You know what's cool about Channel 4's "Superhumans" work? It made the Paralympics anticipated viewing, just by demonstrating how awesome athletes can be, even when they aren't fully able-bodied. It changed the way we talk about disability.
But most workplaces still lack disabled people, which is odd; they comprise 15 percent of the global population. Some 18 percent of the U.K.'s working-age populace reported having a disability earlier this year, which adds up to 7.6 million people ages 16-64.
Among those 7.6 million, 3.9 million (51.7 percent) are employed, a rise of 150,000 from last year. Compare that to the 81.7 percent of employed people without reported disabilities.
This is called the Disability Employment Gap.
BECO, a social enterprise that makes environmentally friendly toiletries—and whose staff is 80 percent disabled—wants to raise awareness of this gap while changing perceptions of the disabled. Here's the hero spot.
The campaign is called "Steal Our Staff." Staff photos and résumés will appear on future BECO products, showcasing its qualitative talent pool while inviting other employers to make them a competitive offer.
One of the greatest triumphs of life post-"Superhumans" is that it's become unfashionable to position people with impairments as victims needing pity. But they also don't have to be superhumans all the time.
"At BECO Soap, 80 percent of the staff are disabled," says Sareet, who's visually impaired; his hands move rapidly in time with his words. "This isn't sign language, by the way. It's the jive, just done fast." He laughs.
We're fed some neat data in a good-natured way, but subtext matters just as much: We're exposed to a variety of people who work with impairments or are otherwise disabled. There's no mention of what their issues are. Instead, they're shown working while having opinions and a sense of humor. They're normal.
"Our debut BECO campaign was all about introducing the brand and its values to the world," says TBWA London's CEO, Sara Tate. "This second campaign gives us a chance to get even more creative. #StealOurStaff is a highly original twist on the staid old recruitment ad. More importantly, though, it's going to provoke a much-needed conversation about the U.K.'s shameful disability employment gap."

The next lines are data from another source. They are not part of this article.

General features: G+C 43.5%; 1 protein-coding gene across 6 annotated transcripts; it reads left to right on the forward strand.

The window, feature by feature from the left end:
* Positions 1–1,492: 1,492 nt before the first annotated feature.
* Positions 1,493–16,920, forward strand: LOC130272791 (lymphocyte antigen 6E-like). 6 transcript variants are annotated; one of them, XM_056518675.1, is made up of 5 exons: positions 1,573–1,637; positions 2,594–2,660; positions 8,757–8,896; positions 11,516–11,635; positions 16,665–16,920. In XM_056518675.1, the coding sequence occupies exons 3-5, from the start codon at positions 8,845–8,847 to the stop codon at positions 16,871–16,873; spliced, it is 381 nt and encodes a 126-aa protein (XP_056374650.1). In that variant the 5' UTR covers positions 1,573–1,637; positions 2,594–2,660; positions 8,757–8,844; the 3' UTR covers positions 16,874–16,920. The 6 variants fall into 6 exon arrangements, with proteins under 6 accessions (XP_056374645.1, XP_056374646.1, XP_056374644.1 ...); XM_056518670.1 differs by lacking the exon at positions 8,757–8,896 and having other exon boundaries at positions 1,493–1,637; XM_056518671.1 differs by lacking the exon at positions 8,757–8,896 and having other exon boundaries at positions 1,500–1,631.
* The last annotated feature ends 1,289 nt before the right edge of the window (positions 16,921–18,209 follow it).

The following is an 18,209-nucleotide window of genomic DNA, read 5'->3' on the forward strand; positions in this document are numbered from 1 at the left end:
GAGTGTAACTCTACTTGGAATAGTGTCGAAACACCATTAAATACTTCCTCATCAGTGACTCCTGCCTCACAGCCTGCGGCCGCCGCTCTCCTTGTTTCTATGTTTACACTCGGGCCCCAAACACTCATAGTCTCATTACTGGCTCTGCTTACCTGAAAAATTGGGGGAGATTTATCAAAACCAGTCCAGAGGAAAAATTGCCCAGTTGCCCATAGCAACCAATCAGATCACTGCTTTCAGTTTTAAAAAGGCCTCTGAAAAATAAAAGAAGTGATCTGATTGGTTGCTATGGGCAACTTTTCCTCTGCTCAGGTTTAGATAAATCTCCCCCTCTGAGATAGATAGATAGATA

A sense of accessibility permeates the work. Even the narrator is a parody of the dry, often weird audio description (AD) function on TV and in films: "A man with a guide dog stands on the factory floor, looking sad," it tells us, before the man in question shouts, "What d'ya mean sad? Not as sad as the 1.1 million disabled people struggling to find work, voice man."
All this conveys a subtle message: Competence is measured by one's capacity to navigate problem space. It doesn't really have anything to do with traditional ideas of "ability."
That distinction is crucial. Most of us won't even see disabled people apply for jobs where we work, reinforcing the sense that they just aren't around, and thus aren't any kind of representative norm. This is mostly because they're weeded out in advance, often by the very language of a job ad.
That's sad, in an abstract way. But work like BECO's—which kind of obliges you to meet these people—makes ableist myopia feel transparently nasty, based, as it is, mostly on abstractions and not real contact.
The packaging takeover kicked off on Sept. 3 and will impact product in stores like Boots, Sainsbury's and Waitrose. It's accompanied by an open letter challenging employers to hire more disabled folks, as well as outdoor work near major businesses, with customized résumé information. Video executions are running on Channel 4 and in social.
Influencers, CEOs and HR people will receive bespoke boxes of BECO products, featuring relevant staff curricula vitae. BECO's website will feature additional details on employees of interest, plus info on how to hire disabled staff, courtesy of Scope, The Valuable 500, Open Inclusion and Virgin Media, who consulted with TBWA London on their internal processes.
In case you're wondering why BECO would want to get rid of its employees if they're so good, there's an answer for that. "We shouldn't be the only business that gives jobs to people with disabilities," says founder Camilla Marcus-Dew.
"That's why we're on a mission to promote members of our amazing team to other employers—in the hope that our talent will find new jobs, and make way for BECO's next generation of workers with disabilities."
Examples of packaging appear below. Click/tap to enlarge.
Head of Sustainable Growth, CLARITY & Co.: Camilla Marcus-Dew
Marketing Manager, CLARITY & Co.: Diane Cheung
Agency: TBWA London
CCO: Andy Jex
Creatives: Dan Kenny & Duncan Brooks
Producer: Holly Baker
Business Director: Daisy Hampton
Account Director: Max Phillips
Social Media Planner: Sophie Elliott
Senior Planner: Killian Kapfer
Head of Design: Aaron Moss
Business Affairs: Cath Pow
Art buyer: Louise Cripps & Claire Delefons
Photographer: Philip Haynes
Agent: Peter Bailey
Production Company: Hoi Polloi
Directo: Dan Castella
Editor: Dan French